What is the Average Index and How Does It Work?
The average index is a measurement that estimates customer satisfaction. It is typically used together with 5-scale survey questions, although it can support any scale in use. Respondents are asked to rate their satisfaction on a scale of 1 to 5, with 5 indicating the highest level of satisfaction. The results are then averaged to create a customer satisfaction score.
Using the Average Index to Measure Customer Satisfaction
One of the key features of this index is that it only includes the most satisfied respondents who have rated their experience as 4 or 5. This results in a percentage of positive answers, which gives a clearer indication of overall satisfaction levels.
There are many use cases, similar to our standard Happy Index (link), which measures happiness levels. It is typically used to measure customer satisfaction on a specific topic at a certain moment. For example, a business owner may use the average index to measure customer satisfaction after introducing operational changes such as staff schedules.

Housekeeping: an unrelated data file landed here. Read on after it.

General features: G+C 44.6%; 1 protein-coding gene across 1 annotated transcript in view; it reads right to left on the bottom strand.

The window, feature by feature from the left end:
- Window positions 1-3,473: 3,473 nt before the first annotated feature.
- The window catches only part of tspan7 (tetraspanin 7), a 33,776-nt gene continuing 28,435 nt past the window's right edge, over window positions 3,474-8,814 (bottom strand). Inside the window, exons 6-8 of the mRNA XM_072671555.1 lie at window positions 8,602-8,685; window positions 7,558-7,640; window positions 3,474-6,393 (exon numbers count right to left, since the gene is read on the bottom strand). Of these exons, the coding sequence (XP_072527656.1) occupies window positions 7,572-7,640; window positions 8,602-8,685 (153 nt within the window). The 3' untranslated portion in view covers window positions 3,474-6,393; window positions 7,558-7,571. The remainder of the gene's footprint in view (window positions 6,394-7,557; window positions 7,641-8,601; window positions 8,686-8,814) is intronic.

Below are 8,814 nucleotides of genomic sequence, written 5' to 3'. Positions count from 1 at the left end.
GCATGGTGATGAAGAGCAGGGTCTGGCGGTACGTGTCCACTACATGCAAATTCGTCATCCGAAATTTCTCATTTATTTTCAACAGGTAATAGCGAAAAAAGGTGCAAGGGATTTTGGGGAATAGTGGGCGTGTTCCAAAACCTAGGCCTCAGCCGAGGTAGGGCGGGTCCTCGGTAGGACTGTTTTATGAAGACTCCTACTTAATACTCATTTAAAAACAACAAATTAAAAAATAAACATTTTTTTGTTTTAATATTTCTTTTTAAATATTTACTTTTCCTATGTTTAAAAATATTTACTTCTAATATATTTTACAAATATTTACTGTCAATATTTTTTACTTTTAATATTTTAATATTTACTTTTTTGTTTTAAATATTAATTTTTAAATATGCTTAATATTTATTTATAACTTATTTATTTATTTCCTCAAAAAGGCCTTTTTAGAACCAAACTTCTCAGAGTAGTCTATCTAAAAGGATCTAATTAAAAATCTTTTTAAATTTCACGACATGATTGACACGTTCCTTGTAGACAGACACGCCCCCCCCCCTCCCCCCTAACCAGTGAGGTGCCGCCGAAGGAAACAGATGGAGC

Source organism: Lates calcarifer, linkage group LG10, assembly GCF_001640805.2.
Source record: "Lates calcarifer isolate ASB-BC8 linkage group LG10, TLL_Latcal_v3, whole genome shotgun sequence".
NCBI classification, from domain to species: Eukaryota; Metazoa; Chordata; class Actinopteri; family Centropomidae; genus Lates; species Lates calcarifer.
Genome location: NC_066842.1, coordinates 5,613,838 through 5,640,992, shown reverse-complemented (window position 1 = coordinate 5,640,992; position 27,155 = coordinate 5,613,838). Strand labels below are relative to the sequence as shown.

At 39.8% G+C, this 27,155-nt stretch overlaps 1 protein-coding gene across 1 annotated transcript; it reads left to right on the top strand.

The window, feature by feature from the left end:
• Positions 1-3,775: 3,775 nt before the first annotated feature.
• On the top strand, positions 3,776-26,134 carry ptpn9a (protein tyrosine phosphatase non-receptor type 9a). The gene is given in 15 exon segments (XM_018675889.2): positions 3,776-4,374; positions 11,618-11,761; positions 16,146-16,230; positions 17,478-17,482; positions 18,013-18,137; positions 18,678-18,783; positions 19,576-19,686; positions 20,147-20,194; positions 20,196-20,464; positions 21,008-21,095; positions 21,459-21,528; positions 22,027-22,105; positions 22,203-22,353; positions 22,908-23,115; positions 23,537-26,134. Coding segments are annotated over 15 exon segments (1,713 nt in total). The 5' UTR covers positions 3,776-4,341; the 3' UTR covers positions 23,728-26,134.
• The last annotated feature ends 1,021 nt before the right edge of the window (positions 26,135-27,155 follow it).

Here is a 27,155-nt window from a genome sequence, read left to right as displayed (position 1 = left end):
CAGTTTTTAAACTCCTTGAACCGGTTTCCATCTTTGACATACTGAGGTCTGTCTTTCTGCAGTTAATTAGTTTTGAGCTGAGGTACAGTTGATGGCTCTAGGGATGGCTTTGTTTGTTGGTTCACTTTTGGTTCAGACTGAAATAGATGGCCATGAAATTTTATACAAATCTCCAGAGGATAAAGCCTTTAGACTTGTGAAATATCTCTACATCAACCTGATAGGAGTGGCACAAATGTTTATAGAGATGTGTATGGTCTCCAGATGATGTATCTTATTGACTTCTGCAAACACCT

One of the main benefits of using an average index is that it’s easy to understand and straightforward to use. This makes it ideal for larger studies and surveys, as it doesn’t require complex calculations or statistical analysis. By using an average index, businesses can quickly and easily measure customer satisfaction and identify areas for improvement.
However, it’s important to note that the average index can sometimes be inaccurate and is unable to measure all attitudes towards an issue. Another limitation is that it focuses on positive responses only, meaning that it does not take negative feedback into account. To get a complete picture of customer satisfaction, it’s important to also consider negative feedback and work to address any issues that arise.
In conclusion, while the average index is a useful tool for measuring customer satisfaction on a specific topic, it has some limitations when it comes to accuracy and measuring all attitudes towards an issue. Additionally, we believe that the 4-scale approach of the Happy Index can be better at capturing customer sentiment since it doesn’t allow for a neutral response. At the end of the day, however, it is up to you and your specific use case and other metrics to define the best option.
Want to learn more about customer satisfaction data? Check out HappyOrNot Analytics